But you don't have to go far to see you are entering a war zone. Less than 100 miles into Iraq is the ruined hulk of a Fuorat Tours passenger bus- "Happy Travels!" is still legible on the side. A few days after the war began, a group of Syrians who had been working in the nearby town of Ratba were trying to get home when a U.S. missile struck a highway bridge as their bus was about to cross.
The missile punched a hole through concrete and rebar, buckled two large sections of bridge and mangled the guardrails for several hundred feet. Five Syrians were killed, and many others were injured. The outlines of their bodies are a rusty red on the yellow seat covers.
Three weeks later, the eastbound lanes of the highway are still so covered with debris that traffic has to detour to the westbound side, careful to avoid the 50-foot, unprotected drop-off to the dry riverbed below.
A bit farther along is another gruesome roadside attraction: a wrecked service plaza. On the first day of bombing, a Jordanian driver was in the post office making a phone call when an American missile pulverized the building. Chunks of fused-together bricks litter the parking lot for hundreds of feet in all directions.
On Monday, another Jordanian driver stopped to look. Blaring from the tape deck of his GMC came an oddly appropriate rock 'n' roll hit of the '50s:
I've been to Nagasaki, Hiroshima, too
The same I did to them, baby, I can do to you
'Cause I'm a Fujiyama mama, and I'm just about to blow my top!
As the highway approaches Baghdad, the desert gives way to lush stands of palm trees and the shimmery ribbon of the Euphrates River. There are many more signs of war: overturned cars and trucks; flattened guardrails where tanks lumbered from one side of the highway to the other. And everywhere, images of Saddam Hussein deftly altered with spray paint.
Dressed in a business suit, he now sports horns and a goatee. In traditional robes and head garb, he has sunglasses and a huge donkey-like tongue hanging halfway down his chest.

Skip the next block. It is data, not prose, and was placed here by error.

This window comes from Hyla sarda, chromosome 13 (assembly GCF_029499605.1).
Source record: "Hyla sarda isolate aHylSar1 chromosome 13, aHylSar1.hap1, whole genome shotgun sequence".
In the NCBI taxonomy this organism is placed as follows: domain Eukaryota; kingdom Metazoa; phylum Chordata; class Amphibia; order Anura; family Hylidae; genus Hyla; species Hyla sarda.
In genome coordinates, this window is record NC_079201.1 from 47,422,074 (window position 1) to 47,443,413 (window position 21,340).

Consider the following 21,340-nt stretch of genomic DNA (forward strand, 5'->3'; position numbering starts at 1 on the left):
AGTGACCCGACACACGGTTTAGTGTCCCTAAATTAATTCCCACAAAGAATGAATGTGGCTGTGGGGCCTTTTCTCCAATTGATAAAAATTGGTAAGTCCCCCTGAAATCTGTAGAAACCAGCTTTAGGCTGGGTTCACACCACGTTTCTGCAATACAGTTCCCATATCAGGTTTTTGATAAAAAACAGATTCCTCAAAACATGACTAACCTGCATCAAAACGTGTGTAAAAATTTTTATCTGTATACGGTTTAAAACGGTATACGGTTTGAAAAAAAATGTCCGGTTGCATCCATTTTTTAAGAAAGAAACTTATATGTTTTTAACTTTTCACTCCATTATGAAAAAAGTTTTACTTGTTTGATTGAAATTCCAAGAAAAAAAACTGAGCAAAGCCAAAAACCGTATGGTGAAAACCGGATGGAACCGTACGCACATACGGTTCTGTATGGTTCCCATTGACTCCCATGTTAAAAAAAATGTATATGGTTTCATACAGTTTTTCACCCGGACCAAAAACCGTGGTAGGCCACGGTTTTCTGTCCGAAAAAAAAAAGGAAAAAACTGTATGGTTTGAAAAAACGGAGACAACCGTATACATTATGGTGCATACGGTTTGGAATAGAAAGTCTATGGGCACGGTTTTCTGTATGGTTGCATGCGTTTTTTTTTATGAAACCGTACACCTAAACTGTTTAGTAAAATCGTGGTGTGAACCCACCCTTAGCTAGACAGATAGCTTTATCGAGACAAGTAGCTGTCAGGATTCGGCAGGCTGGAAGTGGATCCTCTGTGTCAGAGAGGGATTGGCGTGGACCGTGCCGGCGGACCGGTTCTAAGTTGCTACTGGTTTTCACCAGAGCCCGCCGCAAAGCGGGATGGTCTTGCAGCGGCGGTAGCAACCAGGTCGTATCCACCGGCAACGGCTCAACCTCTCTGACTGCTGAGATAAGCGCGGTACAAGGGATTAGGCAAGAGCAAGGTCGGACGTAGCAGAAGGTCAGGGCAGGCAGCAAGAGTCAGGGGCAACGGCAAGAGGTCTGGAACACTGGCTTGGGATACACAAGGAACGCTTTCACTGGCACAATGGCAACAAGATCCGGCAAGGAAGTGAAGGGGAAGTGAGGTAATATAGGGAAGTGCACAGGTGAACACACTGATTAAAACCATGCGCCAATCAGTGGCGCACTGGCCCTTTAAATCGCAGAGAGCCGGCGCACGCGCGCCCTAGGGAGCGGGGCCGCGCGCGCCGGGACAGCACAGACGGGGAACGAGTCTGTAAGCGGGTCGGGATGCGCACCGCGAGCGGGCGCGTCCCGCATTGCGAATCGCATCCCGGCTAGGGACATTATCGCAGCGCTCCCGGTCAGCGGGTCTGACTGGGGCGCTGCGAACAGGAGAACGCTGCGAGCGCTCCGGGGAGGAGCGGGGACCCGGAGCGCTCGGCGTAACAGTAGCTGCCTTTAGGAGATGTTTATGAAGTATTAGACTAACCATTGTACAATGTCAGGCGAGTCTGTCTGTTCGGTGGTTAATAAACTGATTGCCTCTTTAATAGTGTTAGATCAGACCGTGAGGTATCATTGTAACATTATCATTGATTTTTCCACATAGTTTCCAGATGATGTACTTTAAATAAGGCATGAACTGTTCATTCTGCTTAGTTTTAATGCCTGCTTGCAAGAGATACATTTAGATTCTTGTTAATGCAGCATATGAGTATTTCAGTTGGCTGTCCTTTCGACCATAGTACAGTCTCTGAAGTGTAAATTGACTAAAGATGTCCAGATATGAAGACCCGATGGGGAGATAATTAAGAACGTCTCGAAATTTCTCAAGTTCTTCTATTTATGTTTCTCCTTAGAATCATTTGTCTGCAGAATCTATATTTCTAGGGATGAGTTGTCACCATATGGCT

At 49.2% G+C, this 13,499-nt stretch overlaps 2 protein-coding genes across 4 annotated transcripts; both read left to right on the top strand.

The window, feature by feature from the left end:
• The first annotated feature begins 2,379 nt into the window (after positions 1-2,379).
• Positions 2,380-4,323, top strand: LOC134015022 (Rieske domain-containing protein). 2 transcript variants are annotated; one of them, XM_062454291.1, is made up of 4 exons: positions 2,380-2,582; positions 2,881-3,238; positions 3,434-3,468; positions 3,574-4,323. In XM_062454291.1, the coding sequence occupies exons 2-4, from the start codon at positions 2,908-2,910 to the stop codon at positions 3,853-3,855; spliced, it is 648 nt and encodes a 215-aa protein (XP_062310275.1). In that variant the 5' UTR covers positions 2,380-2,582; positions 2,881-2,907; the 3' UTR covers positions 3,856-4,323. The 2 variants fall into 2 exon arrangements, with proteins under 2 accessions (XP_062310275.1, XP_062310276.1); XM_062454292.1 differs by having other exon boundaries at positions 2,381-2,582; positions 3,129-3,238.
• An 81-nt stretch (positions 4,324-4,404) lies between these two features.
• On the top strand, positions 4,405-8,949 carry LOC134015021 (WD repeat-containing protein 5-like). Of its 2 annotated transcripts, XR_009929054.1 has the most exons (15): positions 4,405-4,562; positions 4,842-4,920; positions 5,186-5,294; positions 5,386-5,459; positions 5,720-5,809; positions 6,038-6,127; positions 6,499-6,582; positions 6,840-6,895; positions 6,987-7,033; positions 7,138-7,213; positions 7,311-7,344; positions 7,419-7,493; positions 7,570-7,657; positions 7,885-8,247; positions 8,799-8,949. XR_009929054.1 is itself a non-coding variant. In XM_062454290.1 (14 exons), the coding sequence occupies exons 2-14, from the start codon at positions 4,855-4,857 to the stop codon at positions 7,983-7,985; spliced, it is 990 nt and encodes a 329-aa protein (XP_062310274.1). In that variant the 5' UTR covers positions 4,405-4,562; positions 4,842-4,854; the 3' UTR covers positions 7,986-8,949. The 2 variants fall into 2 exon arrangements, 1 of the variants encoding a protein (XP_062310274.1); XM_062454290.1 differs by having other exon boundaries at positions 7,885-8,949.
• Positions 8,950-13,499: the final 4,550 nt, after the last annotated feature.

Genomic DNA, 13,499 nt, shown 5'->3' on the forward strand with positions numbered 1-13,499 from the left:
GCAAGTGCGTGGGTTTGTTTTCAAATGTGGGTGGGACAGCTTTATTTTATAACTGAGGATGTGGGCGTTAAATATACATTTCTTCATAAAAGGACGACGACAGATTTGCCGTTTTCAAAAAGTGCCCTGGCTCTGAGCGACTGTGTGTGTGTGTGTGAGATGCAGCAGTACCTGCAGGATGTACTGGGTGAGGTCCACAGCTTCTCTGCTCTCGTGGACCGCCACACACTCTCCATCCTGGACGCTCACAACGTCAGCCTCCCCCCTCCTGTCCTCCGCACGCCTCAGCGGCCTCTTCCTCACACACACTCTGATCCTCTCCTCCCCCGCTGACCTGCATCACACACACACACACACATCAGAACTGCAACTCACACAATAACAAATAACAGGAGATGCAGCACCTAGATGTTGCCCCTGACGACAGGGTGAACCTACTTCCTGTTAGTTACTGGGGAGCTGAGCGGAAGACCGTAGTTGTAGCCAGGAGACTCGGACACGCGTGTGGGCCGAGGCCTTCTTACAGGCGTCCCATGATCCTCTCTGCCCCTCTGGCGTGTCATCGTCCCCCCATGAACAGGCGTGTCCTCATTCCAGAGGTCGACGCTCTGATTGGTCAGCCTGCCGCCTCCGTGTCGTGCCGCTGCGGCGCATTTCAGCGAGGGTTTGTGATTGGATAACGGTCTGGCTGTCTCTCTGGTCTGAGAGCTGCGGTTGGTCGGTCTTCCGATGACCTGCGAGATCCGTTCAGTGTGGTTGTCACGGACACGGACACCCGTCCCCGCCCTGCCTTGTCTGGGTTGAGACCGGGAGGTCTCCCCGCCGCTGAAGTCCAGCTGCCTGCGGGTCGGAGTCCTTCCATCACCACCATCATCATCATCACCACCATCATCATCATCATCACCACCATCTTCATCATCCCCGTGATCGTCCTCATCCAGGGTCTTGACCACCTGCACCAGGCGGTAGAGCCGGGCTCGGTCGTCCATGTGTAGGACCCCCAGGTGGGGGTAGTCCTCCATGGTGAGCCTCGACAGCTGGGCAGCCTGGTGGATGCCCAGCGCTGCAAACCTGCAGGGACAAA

The road here is lined with factories being stripped of everything but the walls. The pickings are getting slim -- from one building, two men cart away a rickety metal file cabinet. From another comes the sound of looters banging away at the pipes, probably the only thing left to steal.
The Jordan-Baghdad highway goes past a now-headless statue of Hussein and on to the Peace Roundabout, where his son, Uday, was shot and seriously wounded by one of his many enemies a few years ago. At the nearby Rasheed Bank, the doors are wide open and a dozen or so U.S. soldiers stand guard outside.
Sitting cross-legged on the pavement, hands cuffed behind his back, is a man that Sgt. Rentao Abenotar caught trying to loot a Baghdad TV station for the second time.
"He claimed it wasn't him -- he said it was Ali Baba," says Abenotar of Fort Stewart, Ga.
The man's son, no older than 8 or 10, waits patiently for his father to be released. That likely will be soon; the man dropped whatever he had grabbed and the soldiers don't have any grounds to hold him.
"On the next patrol," Abenotar says, "you just catch them again."
The highway finally disappears in a jumble of city streets, just as a blood-red sun burns through a haze of cloud and smoke. The streets are crowded now, but they will be deserted soon: Baghdad at night is no place to be outside.
-- Susan Taylor Martin can be reached at firstname.lastname@example.org .